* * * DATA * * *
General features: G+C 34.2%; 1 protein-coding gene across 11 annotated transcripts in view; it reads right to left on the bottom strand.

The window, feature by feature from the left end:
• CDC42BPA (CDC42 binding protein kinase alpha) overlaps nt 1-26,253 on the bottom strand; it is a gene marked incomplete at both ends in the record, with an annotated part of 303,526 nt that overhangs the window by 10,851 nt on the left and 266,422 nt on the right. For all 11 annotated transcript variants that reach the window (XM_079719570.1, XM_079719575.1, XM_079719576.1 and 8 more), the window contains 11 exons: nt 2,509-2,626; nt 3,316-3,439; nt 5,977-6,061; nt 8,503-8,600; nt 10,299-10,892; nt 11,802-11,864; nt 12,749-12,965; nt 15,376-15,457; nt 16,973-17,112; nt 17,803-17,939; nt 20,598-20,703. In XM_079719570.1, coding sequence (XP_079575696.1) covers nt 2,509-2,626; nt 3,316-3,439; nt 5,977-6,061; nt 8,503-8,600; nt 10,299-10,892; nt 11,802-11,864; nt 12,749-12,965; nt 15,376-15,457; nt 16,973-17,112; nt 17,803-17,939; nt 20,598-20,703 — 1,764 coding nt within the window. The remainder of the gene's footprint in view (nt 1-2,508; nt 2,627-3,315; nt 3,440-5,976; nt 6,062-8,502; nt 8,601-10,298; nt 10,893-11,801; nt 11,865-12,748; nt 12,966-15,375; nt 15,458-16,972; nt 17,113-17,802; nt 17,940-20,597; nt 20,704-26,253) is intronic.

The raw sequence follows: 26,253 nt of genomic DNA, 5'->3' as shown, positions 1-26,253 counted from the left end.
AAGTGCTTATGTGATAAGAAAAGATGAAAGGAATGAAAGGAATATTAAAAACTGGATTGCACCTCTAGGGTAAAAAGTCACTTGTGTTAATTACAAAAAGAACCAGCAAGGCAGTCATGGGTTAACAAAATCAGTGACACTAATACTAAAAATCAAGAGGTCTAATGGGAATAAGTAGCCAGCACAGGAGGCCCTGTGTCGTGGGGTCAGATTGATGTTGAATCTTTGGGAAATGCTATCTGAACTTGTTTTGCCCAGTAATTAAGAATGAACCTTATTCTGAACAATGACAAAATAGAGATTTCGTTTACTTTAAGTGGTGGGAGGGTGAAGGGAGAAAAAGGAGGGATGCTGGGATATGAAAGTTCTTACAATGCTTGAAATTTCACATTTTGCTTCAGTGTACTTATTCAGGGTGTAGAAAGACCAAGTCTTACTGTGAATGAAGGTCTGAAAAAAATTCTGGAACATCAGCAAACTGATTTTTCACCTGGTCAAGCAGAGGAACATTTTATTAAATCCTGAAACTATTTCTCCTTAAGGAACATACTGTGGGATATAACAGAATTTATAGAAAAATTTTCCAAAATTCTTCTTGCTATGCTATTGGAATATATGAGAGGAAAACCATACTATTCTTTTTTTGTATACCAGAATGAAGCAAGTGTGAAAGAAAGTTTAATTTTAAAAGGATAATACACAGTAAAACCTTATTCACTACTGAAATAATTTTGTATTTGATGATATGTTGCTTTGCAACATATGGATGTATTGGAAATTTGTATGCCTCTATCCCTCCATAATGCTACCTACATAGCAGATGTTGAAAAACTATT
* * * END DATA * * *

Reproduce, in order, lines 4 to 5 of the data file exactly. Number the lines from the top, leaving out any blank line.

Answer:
The raw sequence follows: 26,253 nt of genomic DNA, 5'->3' as shown, positions 1-26,253 counted from the left end.
AAGTGCTTATGTGATAAGAAAAGATGAAAGGAATGAAAGGAATATTAAAAACTGGATTGCACCTCTAGGGTAAAAAGTCACTTGTGTTAATTACAAAAAGAACCAGCAAGGCAGTCATGGGTTAACAAAATCAGTGACACTAATACTAAAAATCAAGAGGTCTAATGGGAATAAGTAGCCAGCACAGGAGGCCCTGTGTCGTGGGGTCAGATTGATGTTGAATCTTTGGGAAATGCTATCTGAACTTGTTTTGCCCAGTAATTAAGAATGAACCTTATTCTGAACAATGACAAAATAGAGATTTCGTTTACTTTAAGTGGTGGGAGGGTGAAGGGAGAAAAAGGAGGGATGCTGGGATATGAAAGTTCTTACAATGCTTGAAATTTCACATTTTGCTTCAGTGTACTTATTCAGGGTGTAGAAAGACCAAGTCTTACTGTGAATGAAGGTCTGAAAAAAATTCTGGAACATCAGCAAACTGATTTTTCACCTGGTCAAGCAGAGGAACATTTTATTAAATCCTGAAACTATTTCTCCTTAAGGAACATACTGTGGGATATAACAGAATTTATAGAAAAATTTTCCAAAATTCTTCTTGCTATGCTATTGGAATATATGAGAGGAAAACCATACTATTCTTTTTTTGTATACCAGAATGAAGCAAGTGTGAAAGAAAGTTTAATTTTAAAAGGATAATACACAGTAAAACCTTATTCACTACTGAAATAATTTTGTATTTGATGATATGTTGCTTTGCAACATATGGATGTATTGGAAATTTGTATGCCTCTATCCCTCCATAATGCTACCTACATAGCAGATGTTGAAAAACTATT